Tanks don’t win wars, logistics wins wars

Rail is becoming a key mode of transport for militaries in Central and Eastern Europe, and the railway network in the region of the Three Seas must be improved urgently

editor: Grzegorz Adamczyk
author: Jacek Losik

Military commanders know only too well the importance of logistics. Tanks can’t do anything unless the army is mobile and can reach the frontline quickly with secured supply lines. It is nearly always the railways which are the best mode of transport to ensure armies can pull off this feat. 

Just a few days ago, the U.S. ambassador to Poland, Mark Brzezinski, told the Railway Direction Days congress in Warsaw that trains have become a critical part of the struggle for freedom. He urged the region of Central and Eastern Europe to quickly address the need to speed up rail connections for the sake of national security. 

The war in Ukraine has led the countries of the Three Seas region — made up of the Visegrád Four, the Baltic states, and Romania — to intensify preparation for making the railways more adaptable to military needs on the 1,500 kilometers of border between NATO and Russia. 

General Tomasz Kowalik, the deputy commanding officer of the Multinational Corps Northeast, says that despite the losses suffered by the Russian army, the danger to NATO still exists and there is no time to lose. Once Russian attack plans were detected, NATO would have just a few days, at best weeks, to shift troops into the right place. This is especially important given NATO and the U.S.’s commitment to defending every inch of NATO territory. An effective rail network is essential to make that a reality. 

To ensure this is achieved, the countries of the Three Seas region are preparing €65 billion worth of investments in high-speed railways links. However, the construction of these links will not be ready before the end of the decade. This means that the region is behind the curve in terms of the necessary railway connections as far as the military is concerned.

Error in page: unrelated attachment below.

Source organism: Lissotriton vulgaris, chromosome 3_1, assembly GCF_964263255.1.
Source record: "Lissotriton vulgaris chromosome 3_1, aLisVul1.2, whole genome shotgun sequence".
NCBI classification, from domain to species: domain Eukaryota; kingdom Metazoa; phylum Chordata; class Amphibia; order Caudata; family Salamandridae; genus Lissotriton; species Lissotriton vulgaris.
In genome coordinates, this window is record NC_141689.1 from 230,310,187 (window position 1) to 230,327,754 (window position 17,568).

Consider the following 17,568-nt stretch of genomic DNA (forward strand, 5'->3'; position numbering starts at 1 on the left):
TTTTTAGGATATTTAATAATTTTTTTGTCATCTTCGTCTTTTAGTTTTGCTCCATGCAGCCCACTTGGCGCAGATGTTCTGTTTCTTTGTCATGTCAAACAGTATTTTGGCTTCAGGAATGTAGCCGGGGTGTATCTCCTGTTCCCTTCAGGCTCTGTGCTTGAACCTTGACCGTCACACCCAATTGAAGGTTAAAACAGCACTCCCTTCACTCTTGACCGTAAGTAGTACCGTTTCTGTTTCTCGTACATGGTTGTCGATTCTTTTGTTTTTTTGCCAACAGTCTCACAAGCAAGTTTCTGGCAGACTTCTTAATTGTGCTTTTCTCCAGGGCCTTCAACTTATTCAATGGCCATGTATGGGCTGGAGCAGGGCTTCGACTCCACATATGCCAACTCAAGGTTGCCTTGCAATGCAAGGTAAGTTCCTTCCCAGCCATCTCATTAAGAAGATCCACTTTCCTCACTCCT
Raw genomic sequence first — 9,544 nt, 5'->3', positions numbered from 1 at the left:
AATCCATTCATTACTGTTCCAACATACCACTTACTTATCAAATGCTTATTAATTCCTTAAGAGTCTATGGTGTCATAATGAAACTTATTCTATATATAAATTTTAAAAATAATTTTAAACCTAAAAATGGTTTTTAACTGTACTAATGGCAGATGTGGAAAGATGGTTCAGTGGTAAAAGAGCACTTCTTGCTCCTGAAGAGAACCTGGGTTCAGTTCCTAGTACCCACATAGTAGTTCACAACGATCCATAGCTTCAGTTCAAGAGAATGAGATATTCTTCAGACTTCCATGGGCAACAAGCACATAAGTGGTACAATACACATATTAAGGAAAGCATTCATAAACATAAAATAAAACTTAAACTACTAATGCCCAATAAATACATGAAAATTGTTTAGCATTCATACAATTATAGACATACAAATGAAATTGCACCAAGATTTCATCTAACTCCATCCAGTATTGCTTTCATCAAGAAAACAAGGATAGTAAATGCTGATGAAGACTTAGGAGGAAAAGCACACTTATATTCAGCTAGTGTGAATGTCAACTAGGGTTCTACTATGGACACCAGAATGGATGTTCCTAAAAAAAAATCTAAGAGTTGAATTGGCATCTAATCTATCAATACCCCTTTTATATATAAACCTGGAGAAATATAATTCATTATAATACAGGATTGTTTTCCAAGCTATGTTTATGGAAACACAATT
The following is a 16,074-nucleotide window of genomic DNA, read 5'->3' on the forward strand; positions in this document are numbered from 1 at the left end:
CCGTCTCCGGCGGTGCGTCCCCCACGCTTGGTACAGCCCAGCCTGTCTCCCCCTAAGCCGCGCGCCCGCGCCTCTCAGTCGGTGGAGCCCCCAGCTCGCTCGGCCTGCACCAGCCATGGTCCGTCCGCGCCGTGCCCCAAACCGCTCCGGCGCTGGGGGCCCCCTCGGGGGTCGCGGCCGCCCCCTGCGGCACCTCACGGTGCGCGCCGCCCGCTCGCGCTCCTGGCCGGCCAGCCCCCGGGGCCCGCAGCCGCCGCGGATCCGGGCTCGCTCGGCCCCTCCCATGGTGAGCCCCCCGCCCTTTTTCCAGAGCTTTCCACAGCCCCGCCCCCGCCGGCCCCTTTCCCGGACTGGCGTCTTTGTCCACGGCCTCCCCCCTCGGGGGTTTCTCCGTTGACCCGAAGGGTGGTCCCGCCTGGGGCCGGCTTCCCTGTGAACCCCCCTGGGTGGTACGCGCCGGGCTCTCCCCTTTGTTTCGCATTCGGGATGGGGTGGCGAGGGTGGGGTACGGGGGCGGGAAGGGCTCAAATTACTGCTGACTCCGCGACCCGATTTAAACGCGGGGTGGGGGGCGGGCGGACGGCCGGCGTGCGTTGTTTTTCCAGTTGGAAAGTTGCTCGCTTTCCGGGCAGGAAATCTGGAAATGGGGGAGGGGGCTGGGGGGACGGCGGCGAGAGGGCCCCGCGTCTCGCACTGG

One of the key problems facing the transfer of troops from place to place along the eastern flank of NATO is the difference in railway gauges in Western and Eastern Europe. Ukraine, for instance, is suffering from the fact that the rail link between it and Lithuania involves railway cars having to change gauges when entering Poland since transport using the eastern gauge across Belarus is no longer possible. In addition, the railway links between Poland and Lithuania are still relatively weak. 

Gen. Kowalik believes that there are ways of improving the network faster to secure the region from Russian attack. First of all, by increasing the number of rail sidings so that the transport of troops and equipment does not interfere with passenger traffic. He said that evacuating civilians in wartime is as important as transporting troops and that sufficient rail sidings will smooth traffic flows on the railways. 

Another key issue is ensuring there is the infrastructure to move equipment and people from ports into the interior. This war has shown that Poland is not well-developed in that regard, and there were problems getting grain through Poland when Russia blocked the Ukrainian Black Sea ports. 

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